According to his biographer, former Labour leader Michael Foot, Wells poured his scientific knowledge into the book in an attempt to horrify white Europeans with the idea of technologies far in advance of their own.

The alien craft and walkers in the books and films were conceived long before the first tanks fought in World War One, and Wells, a trained biologist, also dreamed up beam weaponry such as lasers, long before such things existed, and the use of chemical and biological weaponry.

Author Wells kills off the alien foe with Earth bacteria. In ‘Independence Day’, a computer virus is substituted. But in the novel, Wells can’t resist one last dig.

The aliens’ last words refer to how their war machine would “fight no more for ever.” It’s a direct reference to the last words of Native American Chief Joseph of the Nez Perce as he surrendered to American forces in 1877: another victim of a Western war of technological domination.

The Dark Knight

What it’s about: A deranged terrorist, The Joker, battles Batman and the police

What it’s REALLY about: The War on Terror

Even in the comics, Batman is a dark, changeable figure who is psychoanalysed by the Joker in the classic ‘Arkham Asylum’. In Christopher Nolan’s ‘The Dark Knight’, despite a truly chilling villain in the form of Heath Ledger’s cackling Joker, it’s no longer clear who the bad guy really is. Is it the psychopathic terrorists who attack Gotham, or is it the increasingly draconian authorities? Parallels with America’s War on Terror run through the film.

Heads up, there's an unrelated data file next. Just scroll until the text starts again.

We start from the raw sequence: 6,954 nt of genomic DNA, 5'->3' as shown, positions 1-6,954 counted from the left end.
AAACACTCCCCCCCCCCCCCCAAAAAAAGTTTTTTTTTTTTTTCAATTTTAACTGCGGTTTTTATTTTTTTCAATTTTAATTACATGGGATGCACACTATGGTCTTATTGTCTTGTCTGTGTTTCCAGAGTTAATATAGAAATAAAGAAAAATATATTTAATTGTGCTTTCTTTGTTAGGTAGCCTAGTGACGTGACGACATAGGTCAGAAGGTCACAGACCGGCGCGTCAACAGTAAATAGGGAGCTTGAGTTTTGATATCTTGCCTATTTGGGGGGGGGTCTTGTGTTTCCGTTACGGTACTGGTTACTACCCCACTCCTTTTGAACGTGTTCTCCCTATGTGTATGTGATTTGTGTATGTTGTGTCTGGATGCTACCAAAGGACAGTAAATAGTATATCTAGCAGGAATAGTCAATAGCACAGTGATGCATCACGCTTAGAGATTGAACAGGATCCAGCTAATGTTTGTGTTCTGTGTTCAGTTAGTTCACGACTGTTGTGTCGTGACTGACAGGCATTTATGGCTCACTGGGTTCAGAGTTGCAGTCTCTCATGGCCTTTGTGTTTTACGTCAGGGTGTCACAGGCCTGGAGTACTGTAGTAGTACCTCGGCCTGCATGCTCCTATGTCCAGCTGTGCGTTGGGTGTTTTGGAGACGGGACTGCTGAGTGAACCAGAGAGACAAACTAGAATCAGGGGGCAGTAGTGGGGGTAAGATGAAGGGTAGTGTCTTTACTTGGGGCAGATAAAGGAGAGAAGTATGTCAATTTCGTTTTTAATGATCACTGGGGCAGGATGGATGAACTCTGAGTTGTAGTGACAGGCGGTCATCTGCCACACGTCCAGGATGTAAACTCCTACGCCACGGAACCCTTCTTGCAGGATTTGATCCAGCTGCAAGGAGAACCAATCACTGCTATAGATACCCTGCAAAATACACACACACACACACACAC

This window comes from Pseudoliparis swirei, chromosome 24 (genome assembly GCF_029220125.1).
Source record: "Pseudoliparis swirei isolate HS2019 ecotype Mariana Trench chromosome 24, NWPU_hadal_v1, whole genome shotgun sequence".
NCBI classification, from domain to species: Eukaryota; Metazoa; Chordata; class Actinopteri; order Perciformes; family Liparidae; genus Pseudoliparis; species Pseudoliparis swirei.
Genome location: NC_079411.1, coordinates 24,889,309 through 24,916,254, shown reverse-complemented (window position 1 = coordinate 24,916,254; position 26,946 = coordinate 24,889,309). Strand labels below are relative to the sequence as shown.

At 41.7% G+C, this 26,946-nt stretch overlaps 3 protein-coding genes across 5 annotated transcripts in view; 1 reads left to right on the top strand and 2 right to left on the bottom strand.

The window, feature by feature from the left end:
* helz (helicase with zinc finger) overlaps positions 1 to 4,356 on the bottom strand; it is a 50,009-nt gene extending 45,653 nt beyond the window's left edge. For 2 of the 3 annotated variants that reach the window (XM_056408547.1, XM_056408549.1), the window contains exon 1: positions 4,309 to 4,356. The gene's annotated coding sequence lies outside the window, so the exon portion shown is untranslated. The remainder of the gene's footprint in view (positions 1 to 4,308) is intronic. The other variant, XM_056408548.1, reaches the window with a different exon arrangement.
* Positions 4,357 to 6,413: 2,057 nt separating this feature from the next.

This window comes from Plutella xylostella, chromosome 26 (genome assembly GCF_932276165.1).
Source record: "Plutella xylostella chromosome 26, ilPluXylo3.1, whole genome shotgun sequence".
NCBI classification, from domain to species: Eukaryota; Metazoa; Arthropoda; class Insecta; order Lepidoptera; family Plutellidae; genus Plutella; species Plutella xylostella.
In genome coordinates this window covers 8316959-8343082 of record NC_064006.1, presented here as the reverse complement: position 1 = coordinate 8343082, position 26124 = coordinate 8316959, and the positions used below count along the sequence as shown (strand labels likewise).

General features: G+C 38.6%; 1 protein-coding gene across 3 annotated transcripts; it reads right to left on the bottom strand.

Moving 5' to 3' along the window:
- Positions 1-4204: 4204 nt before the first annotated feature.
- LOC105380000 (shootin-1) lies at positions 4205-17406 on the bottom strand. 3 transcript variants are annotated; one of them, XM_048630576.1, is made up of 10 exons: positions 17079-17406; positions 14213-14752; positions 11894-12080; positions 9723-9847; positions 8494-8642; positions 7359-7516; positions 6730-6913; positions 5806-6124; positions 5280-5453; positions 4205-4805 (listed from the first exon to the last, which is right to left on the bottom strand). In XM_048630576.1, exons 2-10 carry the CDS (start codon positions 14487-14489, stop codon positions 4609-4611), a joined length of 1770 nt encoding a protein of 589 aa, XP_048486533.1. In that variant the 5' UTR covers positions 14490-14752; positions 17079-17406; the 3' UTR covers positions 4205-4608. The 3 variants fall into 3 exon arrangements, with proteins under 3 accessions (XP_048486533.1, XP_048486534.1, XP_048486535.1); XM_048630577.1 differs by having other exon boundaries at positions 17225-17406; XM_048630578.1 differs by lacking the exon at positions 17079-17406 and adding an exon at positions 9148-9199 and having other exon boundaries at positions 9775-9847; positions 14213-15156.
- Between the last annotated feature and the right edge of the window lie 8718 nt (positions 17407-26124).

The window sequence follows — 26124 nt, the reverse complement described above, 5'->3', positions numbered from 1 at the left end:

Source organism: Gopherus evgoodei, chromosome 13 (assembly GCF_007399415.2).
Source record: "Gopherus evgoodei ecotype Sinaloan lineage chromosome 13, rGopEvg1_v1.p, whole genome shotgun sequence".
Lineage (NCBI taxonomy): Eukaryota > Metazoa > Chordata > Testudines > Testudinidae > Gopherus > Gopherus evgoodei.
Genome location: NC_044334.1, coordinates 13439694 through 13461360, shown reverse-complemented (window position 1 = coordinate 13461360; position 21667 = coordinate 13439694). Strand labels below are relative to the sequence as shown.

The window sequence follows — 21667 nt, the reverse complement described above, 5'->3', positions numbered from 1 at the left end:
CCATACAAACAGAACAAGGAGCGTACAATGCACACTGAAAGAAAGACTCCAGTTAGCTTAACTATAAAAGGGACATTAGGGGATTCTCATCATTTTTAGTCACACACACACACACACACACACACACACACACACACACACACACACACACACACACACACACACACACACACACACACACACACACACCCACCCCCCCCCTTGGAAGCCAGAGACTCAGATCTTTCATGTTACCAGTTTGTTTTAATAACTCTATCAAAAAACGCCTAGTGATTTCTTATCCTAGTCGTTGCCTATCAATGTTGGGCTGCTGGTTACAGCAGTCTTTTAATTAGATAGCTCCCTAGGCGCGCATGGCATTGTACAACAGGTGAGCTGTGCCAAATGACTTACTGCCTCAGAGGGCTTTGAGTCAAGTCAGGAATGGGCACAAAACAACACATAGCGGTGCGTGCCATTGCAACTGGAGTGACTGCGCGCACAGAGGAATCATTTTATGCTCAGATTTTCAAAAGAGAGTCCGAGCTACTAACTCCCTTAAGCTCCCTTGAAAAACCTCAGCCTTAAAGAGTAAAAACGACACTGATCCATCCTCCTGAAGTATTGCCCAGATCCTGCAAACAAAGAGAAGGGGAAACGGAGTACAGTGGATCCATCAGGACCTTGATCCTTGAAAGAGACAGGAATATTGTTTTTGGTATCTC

The first parallel is the shift from the regular comic book bad guys that shoot lasers from the moon in order to take over the world. This time the threat was more sinister. The Joker blew up public buildings (including a hospital) and convinced weak criminals to become suicide bombers.

Once this realistic threat was established, more similarities can be compared. The Joker drives Attorney Harvey Dent to evil and eventually death, the Harvey Dent Act is put into law in his memory, giving police extra-judicial powers against criminals. It’s a direct echo of the Patriot Act, an Act of Congress signed into law by George W Bush in 2001, giving the authorities increased powers of surveillance and wire-tapping after 9/11.

The questionable ethics of this are highlighted further by Batman’s bank of surveillance equipment that enables him to spy on everyone with a mobile phone and use it as a 3D map.


There’s also the scene where Batman forcibly extradites Lau (a criminal accountant) from Hong Kong and delivers him to US officials which directly mimics the CIA’s methods.

Legendary film critic Roger Ebert wrote of the Dark Knight, “Throughout the film, [the Joker] devises ingenious situations that force Batman, Commissioner Gordon and District Attorney Harvey Dent to make impossible ethical decisions. By the end, the whole moral foundation of the Batman legend is threatened.”

A comment that can be directly compared with the increasingly questionable methods the US Government are employing in the War on Terror.